Polls suggest that McCrory is far better known than any Democrat, having served as mayor of North Carolina's largest city for more than a decade, and then having lost a close race to Perdue in 2008 by a 50 percent to 47 percent margin in a very good Democratic year.

Help from national party

He also starts with a $3 million campaign kitty, and will likely receive a major infusion of cash from the national party, which has already indicated it will target the race by sending in a parade of national figures to help him raise money.

"Clearly McCrory is in a stronger position than probably any Republican since Jim Martin in 1988," said Gary Pearce, a veteran Democratic strategist, referring to Martin's re-election campaign. "He is well-funded. He has been running a long time. And he fits the Holshouser-Martin (centrist) mold for Republicans."

McCrory is likely to try to link Dalton to Democratic scandals in Raleigh -- although none involve Dalton -- and to a weak economy that has given North Carolina one of the highest unemployment rates in the country.

"It's not going to be an easy race," said Jack Hawke, McCrory's chief strategist. "It's going to be very competitive because of the nature of North Carolina politics. We are not overwhelmingly Democratic or Republican. We are a truly swing state. On the state level this will be a good cycle for us. The Democratic Party is not in good shape and is having trouble getting its act together and does not have the heir apparent, a well-known candidate sitting in a position of strength as they usually are."

"Pat starts with a base of support that none of the Democrats do," Hawke said.

Dalton's advantages

But Dalton also has some advantages -- some momentum from a competitive primary, an edge in Democratic voter registration, and what is expected to be a massive turn-out effort lead by the campaign of President Barack Obama.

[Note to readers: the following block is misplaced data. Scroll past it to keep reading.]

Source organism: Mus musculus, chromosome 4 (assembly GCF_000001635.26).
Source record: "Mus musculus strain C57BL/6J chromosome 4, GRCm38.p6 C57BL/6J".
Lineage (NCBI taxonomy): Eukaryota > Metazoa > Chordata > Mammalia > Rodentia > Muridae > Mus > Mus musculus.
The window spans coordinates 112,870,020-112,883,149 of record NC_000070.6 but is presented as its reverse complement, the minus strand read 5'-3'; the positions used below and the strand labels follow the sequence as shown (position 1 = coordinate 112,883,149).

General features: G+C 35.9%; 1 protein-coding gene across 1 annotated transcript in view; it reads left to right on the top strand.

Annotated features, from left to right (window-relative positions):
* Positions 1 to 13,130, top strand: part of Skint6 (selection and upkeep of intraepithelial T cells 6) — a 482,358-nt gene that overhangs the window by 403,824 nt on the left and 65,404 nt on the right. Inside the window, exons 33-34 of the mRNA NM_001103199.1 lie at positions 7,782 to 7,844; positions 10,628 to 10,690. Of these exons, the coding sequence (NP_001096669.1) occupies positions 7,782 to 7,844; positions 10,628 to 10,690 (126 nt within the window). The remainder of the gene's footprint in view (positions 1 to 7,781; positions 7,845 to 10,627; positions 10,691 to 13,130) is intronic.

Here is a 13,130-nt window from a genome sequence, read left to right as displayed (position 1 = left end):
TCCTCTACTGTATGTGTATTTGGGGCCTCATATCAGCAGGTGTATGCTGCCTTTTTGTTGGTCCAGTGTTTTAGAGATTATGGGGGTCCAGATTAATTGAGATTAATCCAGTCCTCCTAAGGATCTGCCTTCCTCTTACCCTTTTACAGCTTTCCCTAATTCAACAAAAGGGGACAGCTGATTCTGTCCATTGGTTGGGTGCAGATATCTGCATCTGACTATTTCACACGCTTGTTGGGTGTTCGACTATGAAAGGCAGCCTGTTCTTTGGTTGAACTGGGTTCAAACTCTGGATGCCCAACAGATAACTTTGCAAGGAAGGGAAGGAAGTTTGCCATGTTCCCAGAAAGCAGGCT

"Clearly there is a path to victory," said Pearce. "Democrats have won the last five governor's races in a row. There has been a basic formula that works. That fits Walter Dalton. It's a blend of moderate and progressive and focus on education and the economy."

Pearce said that Dalton has signaled that he will try to tie McCrory to unpopular budget cuts made by the Republican legislature -- something it will be difficult for McCrory to separate himself from.

"If Dalton can make this election a referendum on budget cuts in the schools, he will be in a strong position," Pearce said. "That is clearly where he is headed in his message. He has distilled the traditional Democratic message to six words: great jobs grow from great schools."

The end for Etheridge?

For Etheridge this may have been the last hurrah for a remarkable political career that saw the son of a tenant farmer rise to the courthouse, to the legislature, the state school superintendent and finally to Congress. But a political comeback was not in the cards, in part, because he was not able to raise enough money to get his pro education message to the voters.

In conceding the race at his campaign headquarters, Etheridge endorsed Dalton and said he was proud that his campaign "rejected the negative politics that too often poisons public discourse.''